U.S. presidents have been selected through a system known as the electoral college since 1787. It takes the power to directly choose the next commander-in-chief out of the hands of the American population and transfers it into the hands of representatives who then cast their votes, almost always, for the candidate those people voted for anyway.
That means that, for literally every election you, your parents and grandparents have ever been alive for, that’s how things have been done every four years. It is also often criticized. So, if you’re just learning about this now and are outraged at your lack of direct democratic influence, keep on reading.
What’s The Back Story?
The Constitutional Convention in 1787 had a few ideas for electing presidents but couldn’t come to an agreement right away. They included letting Congress choose the president; letting governors or state legislators choose; and leaving the whole thing up to a direct vote from American citizens. Ultimately, delegates chose the electoral college as a way to reconcile state and federal interests while also maintaining a level of importance for popular participation.
How Does It Work?
There are 538 electors in the college, a number that reflects the number of House members (435), senators (100) and three additional electors for Washington, D.C. While rules can vary depending on the state, the vast majority of states have a winner-takes-all system in which the total of electors from the state goes to whoever wins a plurality or majority of the vote there.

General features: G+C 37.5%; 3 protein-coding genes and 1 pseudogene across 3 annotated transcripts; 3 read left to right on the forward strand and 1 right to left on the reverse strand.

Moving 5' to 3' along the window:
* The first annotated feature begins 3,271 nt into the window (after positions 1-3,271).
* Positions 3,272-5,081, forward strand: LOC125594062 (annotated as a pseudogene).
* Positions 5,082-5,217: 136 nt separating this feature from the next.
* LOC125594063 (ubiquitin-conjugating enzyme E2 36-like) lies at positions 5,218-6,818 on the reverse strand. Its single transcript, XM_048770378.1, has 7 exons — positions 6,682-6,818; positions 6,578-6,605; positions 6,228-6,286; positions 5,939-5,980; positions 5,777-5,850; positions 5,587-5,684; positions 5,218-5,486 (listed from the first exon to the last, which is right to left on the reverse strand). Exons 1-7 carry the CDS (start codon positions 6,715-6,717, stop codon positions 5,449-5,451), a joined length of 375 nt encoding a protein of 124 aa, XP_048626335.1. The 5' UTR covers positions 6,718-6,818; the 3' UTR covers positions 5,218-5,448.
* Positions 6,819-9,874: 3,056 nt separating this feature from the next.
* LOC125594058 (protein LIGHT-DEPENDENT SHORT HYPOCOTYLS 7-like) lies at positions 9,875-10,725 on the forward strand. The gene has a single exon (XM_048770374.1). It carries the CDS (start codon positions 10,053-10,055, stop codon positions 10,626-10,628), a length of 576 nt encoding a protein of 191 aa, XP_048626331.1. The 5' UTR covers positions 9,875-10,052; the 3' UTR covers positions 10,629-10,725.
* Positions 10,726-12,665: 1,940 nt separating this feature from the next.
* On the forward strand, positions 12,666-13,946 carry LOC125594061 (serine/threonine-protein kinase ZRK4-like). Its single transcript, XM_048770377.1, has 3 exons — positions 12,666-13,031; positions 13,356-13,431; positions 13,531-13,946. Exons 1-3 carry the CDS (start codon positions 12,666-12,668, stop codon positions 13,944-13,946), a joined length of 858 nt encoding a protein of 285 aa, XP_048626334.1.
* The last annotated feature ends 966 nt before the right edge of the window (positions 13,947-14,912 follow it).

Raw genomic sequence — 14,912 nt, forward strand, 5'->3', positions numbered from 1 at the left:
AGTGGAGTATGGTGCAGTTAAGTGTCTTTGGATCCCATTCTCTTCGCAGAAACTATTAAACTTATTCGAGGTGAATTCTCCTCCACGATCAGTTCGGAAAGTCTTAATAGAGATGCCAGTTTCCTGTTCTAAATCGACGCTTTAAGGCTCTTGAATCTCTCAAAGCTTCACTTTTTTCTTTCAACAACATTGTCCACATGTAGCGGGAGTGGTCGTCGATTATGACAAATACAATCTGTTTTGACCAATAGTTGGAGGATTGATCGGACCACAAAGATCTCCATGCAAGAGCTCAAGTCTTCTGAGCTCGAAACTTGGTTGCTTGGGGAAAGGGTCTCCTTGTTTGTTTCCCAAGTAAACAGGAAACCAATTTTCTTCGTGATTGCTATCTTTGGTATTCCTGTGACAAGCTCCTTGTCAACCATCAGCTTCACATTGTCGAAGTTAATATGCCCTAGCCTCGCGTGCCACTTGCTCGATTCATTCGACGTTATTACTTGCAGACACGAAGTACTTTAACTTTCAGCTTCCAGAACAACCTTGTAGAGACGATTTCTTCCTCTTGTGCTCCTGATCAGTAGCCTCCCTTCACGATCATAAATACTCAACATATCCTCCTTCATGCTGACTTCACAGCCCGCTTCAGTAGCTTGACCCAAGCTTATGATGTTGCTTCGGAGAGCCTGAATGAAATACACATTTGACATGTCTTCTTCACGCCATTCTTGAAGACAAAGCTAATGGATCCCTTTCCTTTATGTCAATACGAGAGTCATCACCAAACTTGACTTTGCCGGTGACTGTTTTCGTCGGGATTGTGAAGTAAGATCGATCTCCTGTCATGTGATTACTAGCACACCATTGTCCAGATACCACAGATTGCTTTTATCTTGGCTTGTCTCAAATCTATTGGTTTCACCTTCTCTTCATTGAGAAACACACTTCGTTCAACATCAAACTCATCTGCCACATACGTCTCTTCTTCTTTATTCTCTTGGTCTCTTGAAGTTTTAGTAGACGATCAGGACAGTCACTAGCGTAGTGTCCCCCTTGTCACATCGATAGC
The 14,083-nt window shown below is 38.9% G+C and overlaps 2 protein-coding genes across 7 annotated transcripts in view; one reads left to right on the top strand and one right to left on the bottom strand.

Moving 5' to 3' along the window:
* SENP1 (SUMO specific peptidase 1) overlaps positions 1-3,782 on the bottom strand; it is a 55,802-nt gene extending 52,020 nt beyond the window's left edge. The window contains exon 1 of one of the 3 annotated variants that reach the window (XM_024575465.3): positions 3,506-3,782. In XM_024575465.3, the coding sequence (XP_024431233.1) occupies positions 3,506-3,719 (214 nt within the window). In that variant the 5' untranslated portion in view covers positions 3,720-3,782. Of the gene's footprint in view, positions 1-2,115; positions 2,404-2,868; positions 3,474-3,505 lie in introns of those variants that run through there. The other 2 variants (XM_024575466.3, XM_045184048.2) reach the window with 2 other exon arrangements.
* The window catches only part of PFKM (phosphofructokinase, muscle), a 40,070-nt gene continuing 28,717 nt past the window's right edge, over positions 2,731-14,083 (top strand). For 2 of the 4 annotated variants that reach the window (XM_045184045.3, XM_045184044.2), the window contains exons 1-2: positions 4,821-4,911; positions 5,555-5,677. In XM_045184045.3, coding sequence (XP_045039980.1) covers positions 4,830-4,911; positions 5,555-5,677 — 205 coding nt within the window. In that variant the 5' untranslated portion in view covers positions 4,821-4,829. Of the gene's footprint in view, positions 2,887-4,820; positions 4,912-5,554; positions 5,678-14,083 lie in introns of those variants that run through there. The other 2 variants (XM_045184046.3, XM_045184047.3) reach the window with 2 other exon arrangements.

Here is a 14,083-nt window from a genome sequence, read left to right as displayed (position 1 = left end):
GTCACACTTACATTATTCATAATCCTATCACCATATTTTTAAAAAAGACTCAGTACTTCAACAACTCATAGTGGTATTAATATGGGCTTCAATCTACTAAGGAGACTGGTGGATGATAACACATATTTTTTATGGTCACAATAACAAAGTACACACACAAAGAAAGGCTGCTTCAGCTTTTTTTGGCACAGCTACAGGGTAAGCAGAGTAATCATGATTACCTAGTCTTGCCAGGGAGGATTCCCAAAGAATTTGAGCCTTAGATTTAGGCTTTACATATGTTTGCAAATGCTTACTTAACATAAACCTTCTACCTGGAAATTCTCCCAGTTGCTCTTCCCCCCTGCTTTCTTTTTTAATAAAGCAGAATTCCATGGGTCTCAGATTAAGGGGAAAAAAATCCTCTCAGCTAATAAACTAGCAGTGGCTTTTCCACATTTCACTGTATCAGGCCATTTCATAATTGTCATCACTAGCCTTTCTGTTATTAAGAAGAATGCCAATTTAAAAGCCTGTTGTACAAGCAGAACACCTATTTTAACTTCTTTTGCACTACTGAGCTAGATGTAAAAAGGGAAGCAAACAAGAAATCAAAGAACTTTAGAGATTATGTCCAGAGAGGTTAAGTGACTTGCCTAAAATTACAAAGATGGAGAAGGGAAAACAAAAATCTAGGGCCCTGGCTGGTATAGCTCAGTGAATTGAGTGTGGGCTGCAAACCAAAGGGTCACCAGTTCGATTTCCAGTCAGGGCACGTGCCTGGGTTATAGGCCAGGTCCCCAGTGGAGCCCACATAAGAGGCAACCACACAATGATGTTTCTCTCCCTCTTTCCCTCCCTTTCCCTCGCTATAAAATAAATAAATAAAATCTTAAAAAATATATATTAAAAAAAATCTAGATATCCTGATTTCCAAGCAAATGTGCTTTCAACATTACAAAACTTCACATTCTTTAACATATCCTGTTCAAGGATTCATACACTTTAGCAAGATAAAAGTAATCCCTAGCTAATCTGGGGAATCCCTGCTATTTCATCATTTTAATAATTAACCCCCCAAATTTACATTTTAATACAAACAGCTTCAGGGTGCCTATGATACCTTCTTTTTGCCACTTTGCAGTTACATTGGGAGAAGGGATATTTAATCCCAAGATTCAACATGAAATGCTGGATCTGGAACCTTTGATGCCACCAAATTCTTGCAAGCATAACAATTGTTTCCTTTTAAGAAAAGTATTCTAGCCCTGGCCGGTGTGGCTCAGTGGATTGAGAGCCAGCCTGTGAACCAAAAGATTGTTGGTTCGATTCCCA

If a candidate gets 270 Electoral College votes or more, that’s it, folks — there’s a president. If nobody achieves that threshold, the election is up to the U.S. House of Representatives, which decides between the highest three candidates in the race. Theoretically it is possible for that to happen with both major parties receiving 269 electoral votes each.
Why Is It Used Instead Of Direct Democracy?
One is making the president “everyone’s president.” With the electoral college, candidates can’t just focus on major population hubs and call it a day and they can’t just spend all their time in the states with the high populations. They also can’t focus on one region of the country because there aren’t enough electoral college votes in, say, the Northeast to win an election. They must have broad appeal.
Another consideration is that the electoral college provides a particular level of certainty that there will be an actual outcome. While it’s possible for there to be a tie, it’s less likely than a close popular vote result, which could then be contested repeatedly. The electoral college helps avoid a run-off election since a candidate can get only a plurality of popular votes and still win the electoral college vote.
Finally, the system gives a little power back to big states (since they’re winner-take-all, they have a much bigger payoff) and creates swing states. A swing state is beneficial because that status leads voters in those places to be much more focused on the election and, therefore, potentially more thoughtful about their choices.